Government television and radio broadcasts included weekly programs that provided an opportunity for political parties to present their views and discuss their programs. Although the opposition originally welcomed this promised access to the public media, in practice it did not materialize. During the legislative and presidential elections, political parties had access to the public media according to a schedule established by the High Council of Communication; opposition candidates received equal coverage and had equal access to state-owned media.
Since the mid-1990's, the Government has partially relaxed its monopoly of domestic radio broadcasting. A private radio station, Africa Number One, part of a French-owned network based in Libreville, Gabon, has been broadcasting in Bangui since 1995. Its programming includes national news coverage by a correspondent based in the country. A station affiliated with the Catholic Church began operations the same year. Its programming includes national news, debates, legal counseling, and human rights education. RFI has been broadcasting domestically since 1997. Its programming includes some national news coverage by a correspondent based in the country. In 1998 Radio MINURCA, the U.N. peacekeeping forces' radio, began broadcasting. However, there are no private broadcast media entities owned and operated by citizens of the country, as distinct from transnational French networks or Catholic networks. There are no privately owned stations that broadcast domestically produced national news or political commentary.
The Government continues to monopolize domestic television broadcasting. Private television broadcasting is allowed by law; the High Council of Communication is responsible for authorizing private television as well as radio stations. No applications to establish a private television station have been received. In the judgment of domestic investors, the economic preconditions for one do not exist. The Government does not restrict domestic receipt or distribution of satellite or cable television, but few citizens can afford it, and it is not widespread even in the capital. A private telecommunications company established pursuant to a 1996 law that liberalized telecommunications operates a domestic Internet and e-mail service provider as well as cybercafes. Few citizens can afford home access to the Internet, but many urban residents rent brief access at cybercafes.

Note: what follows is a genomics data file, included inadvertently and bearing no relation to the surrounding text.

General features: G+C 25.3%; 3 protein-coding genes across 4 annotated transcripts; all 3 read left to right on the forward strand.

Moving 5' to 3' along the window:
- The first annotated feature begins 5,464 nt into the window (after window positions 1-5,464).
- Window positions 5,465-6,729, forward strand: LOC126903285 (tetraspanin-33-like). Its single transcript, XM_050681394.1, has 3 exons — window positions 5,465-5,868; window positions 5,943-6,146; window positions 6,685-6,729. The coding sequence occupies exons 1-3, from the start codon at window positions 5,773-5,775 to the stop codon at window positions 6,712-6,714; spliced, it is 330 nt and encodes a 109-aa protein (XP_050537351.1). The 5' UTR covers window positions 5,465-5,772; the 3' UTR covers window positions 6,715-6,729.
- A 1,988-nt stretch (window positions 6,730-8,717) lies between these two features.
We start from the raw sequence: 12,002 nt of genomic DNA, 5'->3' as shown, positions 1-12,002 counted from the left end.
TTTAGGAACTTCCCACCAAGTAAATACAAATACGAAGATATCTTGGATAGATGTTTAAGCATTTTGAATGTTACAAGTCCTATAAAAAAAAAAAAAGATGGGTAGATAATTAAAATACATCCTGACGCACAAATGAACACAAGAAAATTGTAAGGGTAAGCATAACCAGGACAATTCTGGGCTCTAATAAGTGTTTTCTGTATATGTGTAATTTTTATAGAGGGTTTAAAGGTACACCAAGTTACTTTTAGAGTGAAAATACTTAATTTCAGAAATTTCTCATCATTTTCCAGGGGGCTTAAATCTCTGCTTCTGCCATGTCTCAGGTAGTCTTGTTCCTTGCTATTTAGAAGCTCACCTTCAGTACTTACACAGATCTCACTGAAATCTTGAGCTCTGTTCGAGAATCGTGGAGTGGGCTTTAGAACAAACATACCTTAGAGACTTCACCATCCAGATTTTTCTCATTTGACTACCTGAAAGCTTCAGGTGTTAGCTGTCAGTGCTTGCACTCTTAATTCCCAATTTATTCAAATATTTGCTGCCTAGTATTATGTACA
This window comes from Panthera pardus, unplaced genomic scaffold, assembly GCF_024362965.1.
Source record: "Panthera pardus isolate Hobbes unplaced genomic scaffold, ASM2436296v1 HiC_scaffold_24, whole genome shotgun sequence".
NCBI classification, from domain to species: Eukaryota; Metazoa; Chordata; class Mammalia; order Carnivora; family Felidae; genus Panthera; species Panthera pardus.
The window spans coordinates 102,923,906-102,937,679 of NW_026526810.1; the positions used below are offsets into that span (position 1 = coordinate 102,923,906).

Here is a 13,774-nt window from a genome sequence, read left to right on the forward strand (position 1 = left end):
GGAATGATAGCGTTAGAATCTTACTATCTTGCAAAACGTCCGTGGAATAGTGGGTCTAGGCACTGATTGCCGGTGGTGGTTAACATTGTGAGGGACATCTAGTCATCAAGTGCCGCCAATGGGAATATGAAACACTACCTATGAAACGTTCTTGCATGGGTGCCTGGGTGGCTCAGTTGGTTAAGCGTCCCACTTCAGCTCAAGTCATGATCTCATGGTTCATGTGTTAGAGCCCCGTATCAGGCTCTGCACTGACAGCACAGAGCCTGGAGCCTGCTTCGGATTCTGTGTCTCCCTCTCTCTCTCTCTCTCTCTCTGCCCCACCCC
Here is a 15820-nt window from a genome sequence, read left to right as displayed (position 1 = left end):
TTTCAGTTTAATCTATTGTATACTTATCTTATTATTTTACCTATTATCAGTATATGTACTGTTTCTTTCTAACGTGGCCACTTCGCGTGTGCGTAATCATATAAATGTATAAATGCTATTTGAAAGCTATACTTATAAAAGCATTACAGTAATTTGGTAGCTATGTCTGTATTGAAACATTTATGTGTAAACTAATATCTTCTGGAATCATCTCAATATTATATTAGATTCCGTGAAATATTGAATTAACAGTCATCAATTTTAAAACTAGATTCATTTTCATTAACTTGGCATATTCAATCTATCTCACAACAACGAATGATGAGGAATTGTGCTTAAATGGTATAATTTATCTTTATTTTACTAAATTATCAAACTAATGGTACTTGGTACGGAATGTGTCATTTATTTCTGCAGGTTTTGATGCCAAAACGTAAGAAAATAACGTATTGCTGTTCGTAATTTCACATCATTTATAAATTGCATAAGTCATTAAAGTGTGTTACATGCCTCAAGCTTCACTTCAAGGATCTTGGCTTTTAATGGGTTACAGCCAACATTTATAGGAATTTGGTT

Prior to 1999, the Government did not impede foreign journalists in their work. However, on January 14, journalists Stephen Smith, of the newspaper Liberation, and his wife, Geraldine Faes, of Jeune Afrique magazine, along with their two children, were turned back by the presidential guards immediately after landing at the airport, despite having received proper visas at the Government's embassy in Paris. In 1998 Smith had written an article on President Patasse's diamond interests. Their friend, human rights activist lawyer Nicolas Tiangaye, who met them upon arrival, was pushed and threatened by the presidential security guards (see Sections 2.d. and 4).